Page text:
In Pregel, the vertices distributed on computational nodes iteratively execute one unit of their respective computation, a superstep, in parallel, followed by a global barrier synchronization. A superstep is defined as a common user-defined compute function that consists of communication between vertices, aggregation of values on all active vertices, and calculation of a value on each vertex. Since the programmer cannot specify the delivery order of messages, operations on delivered messages are implicitly assumed to be commutative and associative. After execution of the compute function by all vertices, global barrier synchronization is performed. This synchronization ensures the delivery of communication and aggregation messages. Messages sent to other vertices in a superstep are received by the destination vertices in the next superstep. Thus, only deadlock-free programs can be described.

As an example, let us consider a simple problem of marking all vertices of a graph reachable from the source vertex, for which the identifier is one. We call it the all-reachability problem hereafter.

We start with a naive definition of the compute function, which is presented in Figure 1. Here, vertex.compute represents a compute function that is repeatedly executed on each vertex. Its first argument, v, is a vertex that executes this compute function, and its second argument, messages, is a list of delivered messages sent to v in the previous superstep. superstep is a global variable that holds the number of the current superstep, which begins from 0. The compute function is incomplete in the sense that its iterative computation never terminates. Nevertheless, it suffices for the explanation of vertex-centric computation. Termination control is discussed in Section 2.2.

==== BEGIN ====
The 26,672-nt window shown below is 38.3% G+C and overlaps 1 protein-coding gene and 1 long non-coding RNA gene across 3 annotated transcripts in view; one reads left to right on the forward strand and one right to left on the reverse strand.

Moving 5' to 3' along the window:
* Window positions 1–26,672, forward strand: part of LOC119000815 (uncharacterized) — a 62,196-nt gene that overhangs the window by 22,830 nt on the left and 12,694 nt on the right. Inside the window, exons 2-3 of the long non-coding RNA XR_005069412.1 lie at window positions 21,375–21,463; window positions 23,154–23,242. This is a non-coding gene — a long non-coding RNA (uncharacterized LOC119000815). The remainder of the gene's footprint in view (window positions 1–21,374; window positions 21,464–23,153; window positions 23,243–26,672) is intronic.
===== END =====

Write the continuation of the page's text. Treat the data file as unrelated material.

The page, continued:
Fig. 1. Incomplete and naive Pregel-like code for all-reachability problem.

Every vertex has a Boolean member variable rch that holds the marking information, that is, whether the vertex is judged to be reachable at the current superstep. The compute function accepts a vertex and its received messages as input. At the first superstep, only the source vertex for which the identifier is one is marked true and the other vertices are marked false. Then each vertex sends its marking information to its neighboring vertices. At the superstep other than the first, each vertex receives incoming messages by “or”ing them, which means that the vertex checks if there is any message containing true. Finally, it “or”s the result and the current rch value, stores the result as the new marking information, and sends it to its neighboring vertices.

Figure 2 demonstrates how three supersteps are used to mark all reachable vertices for an input graph with five vertices. The T and F in the figure stand for true and false, respectively, and the double circle indicates the starting vertex.

Fig. 2. First three supersteps of the naive program for all-reachability problem.

Though the definition of the compute function is quite simple and easy to understand, the compute function has three apparent inefficiency problems in addition to the non-termination problem.

  1. 1. A vertex need not send false to its neighboring vertices, because false never switches a neighbor’s rch value to true.

  2. 2. A vertex need not send true more than once, because sending it only once suffices for marking its neighbors as true.

  3. 3. It is not necessary to process all vertices at every superstep except the first one. Only those that receive messages from neighbors need to be processed.

The compute function also has two potential inefficiency problems.

  1. 4. Global barrier synchronization after every superstep might increase overhead. Though Pregel uses synchronous execution, iteration of the compute function could be performed asynchronously without global barrier synchronization.

  2. 5. Though the compute function is executed independently by every vertex, a set of vertices placed on the same computational node could cooperate for better performance in the computation of vertex values in the set.